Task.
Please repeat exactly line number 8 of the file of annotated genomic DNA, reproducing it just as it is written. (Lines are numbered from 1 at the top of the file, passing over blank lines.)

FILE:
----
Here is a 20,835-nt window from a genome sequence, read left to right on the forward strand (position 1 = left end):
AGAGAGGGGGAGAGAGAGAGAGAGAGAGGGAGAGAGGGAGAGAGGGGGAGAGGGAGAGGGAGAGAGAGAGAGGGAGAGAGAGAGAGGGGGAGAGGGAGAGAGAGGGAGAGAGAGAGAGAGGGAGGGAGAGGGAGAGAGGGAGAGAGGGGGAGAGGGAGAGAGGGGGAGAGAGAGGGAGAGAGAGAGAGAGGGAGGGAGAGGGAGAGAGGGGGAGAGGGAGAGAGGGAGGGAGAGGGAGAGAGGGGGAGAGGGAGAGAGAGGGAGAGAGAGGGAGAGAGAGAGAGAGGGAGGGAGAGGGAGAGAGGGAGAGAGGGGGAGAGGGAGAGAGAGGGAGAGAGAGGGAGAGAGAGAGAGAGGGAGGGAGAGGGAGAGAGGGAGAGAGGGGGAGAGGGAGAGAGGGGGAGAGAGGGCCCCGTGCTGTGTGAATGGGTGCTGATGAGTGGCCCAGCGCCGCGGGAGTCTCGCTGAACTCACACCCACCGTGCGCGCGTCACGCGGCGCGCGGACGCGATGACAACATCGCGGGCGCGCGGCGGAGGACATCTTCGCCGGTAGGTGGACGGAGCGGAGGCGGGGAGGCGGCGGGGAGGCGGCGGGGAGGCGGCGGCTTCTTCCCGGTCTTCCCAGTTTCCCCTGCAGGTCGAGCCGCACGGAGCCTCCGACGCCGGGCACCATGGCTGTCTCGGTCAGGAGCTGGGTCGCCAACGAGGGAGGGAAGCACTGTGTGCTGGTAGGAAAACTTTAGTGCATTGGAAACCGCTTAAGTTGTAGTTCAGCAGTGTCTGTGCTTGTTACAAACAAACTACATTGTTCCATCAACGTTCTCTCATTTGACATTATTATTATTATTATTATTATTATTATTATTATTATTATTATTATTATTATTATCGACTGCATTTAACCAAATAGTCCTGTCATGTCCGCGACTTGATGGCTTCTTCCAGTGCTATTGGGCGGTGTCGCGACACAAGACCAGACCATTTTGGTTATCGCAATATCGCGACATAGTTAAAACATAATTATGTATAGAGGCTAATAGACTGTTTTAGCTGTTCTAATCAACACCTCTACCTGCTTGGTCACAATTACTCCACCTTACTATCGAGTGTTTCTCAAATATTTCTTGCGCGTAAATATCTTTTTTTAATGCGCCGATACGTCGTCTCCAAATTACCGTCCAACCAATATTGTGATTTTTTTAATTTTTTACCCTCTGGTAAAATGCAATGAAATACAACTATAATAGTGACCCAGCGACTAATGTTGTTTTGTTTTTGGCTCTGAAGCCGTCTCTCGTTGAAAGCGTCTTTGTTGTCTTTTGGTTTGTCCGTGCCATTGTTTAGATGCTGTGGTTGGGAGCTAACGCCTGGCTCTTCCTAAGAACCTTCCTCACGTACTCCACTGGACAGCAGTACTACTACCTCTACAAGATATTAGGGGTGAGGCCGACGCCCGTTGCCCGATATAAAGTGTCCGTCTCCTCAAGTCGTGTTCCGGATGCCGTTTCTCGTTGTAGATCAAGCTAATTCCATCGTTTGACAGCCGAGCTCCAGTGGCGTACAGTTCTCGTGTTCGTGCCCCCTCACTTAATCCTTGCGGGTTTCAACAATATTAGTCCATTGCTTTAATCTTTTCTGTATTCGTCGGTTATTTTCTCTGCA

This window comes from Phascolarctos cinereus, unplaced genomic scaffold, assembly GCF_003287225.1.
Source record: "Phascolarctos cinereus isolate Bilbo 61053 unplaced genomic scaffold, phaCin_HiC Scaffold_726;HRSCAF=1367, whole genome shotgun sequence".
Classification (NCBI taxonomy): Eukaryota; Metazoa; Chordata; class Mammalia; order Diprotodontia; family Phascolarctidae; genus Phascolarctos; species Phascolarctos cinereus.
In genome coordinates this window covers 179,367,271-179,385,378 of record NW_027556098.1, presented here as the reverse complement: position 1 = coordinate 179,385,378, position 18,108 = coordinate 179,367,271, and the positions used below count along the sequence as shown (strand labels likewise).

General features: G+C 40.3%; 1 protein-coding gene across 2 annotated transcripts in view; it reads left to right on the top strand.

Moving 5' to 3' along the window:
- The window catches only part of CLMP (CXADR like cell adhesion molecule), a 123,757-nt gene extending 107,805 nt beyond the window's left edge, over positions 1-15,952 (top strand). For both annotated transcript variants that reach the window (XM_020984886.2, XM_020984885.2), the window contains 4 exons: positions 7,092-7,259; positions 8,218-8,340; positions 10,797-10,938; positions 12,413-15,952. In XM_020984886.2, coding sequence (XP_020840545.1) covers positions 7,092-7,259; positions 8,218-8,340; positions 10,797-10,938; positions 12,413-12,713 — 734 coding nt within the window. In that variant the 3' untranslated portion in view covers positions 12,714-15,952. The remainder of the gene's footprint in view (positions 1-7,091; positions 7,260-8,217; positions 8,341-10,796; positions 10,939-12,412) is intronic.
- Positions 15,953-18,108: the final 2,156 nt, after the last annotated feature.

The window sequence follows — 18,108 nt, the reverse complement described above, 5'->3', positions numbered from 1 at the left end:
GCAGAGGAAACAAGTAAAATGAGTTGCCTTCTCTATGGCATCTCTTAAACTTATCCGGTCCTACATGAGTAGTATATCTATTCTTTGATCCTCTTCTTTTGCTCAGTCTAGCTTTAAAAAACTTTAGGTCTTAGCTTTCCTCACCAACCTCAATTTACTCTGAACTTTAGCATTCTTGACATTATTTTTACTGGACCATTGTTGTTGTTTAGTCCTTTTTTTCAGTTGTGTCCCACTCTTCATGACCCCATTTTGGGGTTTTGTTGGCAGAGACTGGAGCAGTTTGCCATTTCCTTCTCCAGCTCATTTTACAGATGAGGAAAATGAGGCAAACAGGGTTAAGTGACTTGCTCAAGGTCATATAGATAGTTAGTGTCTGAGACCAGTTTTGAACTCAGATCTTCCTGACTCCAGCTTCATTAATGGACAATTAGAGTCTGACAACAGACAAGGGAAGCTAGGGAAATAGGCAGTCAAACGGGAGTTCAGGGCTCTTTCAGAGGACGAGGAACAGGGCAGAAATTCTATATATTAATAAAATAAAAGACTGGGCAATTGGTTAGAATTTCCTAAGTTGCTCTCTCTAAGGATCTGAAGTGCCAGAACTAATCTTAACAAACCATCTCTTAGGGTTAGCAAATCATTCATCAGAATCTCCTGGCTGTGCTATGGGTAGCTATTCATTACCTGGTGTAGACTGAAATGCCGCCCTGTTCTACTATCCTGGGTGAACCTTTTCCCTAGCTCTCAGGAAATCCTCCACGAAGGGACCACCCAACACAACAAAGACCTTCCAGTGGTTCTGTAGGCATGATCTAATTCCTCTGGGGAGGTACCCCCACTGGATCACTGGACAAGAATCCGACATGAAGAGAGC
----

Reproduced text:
Moving 5' to 3' along the window: